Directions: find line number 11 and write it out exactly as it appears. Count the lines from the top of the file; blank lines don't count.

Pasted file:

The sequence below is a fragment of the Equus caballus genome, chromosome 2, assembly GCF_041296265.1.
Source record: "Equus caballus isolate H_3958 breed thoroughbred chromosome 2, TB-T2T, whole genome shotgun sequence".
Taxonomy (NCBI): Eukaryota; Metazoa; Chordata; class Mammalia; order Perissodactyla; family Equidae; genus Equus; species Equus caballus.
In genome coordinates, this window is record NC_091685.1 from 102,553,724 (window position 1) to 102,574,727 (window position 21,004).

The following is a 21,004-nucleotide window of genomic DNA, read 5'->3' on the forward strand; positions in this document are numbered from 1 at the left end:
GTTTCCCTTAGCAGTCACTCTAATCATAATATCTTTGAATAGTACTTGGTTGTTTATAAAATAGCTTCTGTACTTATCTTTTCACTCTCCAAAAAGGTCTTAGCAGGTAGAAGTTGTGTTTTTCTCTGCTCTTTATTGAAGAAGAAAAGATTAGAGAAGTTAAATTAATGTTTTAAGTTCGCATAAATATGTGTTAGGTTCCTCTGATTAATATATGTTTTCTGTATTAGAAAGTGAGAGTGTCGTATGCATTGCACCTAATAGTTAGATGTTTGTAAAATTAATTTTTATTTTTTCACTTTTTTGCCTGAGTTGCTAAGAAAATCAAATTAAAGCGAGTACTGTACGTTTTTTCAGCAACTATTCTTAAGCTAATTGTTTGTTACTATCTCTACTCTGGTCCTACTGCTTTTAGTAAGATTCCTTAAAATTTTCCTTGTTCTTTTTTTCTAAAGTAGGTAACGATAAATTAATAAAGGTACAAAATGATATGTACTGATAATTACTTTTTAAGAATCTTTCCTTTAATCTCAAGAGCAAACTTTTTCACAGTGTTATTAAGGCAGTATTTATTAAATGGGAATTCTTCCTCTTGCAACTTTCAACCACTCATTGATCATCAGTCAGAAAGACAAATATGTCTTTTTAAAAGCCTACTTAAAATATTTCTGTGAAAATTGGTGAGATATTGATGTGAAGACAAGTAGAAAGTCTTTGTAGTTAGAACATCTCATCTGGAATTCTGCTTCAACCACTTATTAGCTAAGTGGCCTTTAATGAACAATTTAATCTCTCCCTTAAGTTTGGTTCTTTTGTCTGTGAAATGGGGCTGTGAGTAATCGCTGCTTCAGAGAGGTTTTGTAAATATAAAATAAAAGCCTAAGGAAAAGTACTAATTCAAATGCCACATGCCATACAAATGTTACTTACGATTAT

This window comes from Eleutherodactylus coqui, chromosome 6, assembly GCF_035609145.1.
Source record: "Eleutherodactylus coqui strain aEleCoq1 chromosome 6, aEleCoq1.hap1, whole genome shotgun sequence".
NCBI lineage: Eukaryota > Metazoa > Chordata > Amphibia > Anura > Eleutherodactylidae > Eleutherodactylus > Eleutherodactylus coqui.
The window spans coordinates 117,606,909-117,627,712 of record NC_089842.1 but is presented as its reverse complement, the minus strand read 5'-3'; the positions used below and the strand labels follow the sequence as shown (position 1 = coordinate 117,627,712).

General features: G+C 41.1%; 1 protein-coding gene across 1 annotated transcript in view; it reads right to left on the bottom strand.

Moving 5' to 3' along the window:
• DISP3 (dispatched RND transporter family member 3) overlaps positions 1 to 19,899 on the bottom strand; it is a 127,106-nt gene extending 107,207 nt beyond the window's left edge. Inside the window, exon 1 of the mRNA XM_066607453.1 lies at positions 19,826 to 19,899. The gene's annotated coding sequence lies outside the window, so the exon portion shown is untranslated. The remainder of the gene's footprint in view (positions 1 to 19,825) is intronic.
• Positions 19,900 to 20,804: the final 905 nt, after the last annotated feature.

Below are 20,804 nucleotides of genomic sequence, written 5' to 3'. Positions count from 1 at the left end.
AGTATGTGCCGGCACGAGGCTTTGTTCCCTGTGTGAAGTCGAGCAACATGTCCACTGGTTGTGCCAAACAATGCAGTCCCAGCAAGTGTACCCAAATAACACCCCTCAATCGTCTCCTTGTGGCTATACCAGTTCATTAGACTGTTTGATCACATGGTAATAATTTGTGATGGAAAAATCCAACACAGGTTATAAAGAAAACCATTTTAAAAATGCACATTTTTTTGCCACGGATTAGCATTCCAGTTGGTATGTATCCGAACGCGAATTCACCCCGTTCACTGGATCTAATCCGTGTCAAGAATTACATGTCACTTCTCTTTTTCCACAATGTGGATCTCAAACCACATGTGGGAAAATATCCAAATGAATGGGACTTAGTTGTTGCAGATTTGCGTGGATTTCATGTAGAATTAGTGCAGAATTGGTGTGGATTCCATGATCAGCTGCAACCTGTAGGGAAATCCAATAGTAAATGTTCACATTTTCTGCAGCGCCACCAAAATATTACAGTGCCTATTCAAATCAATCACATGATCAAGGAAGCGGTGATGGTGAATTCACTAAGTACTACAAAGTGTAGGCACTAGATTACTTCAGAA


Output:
General features: G+C 41.1%; 1 protein-coding gene across 1 annotated transcript in view; it reads right to left on the bottom strand.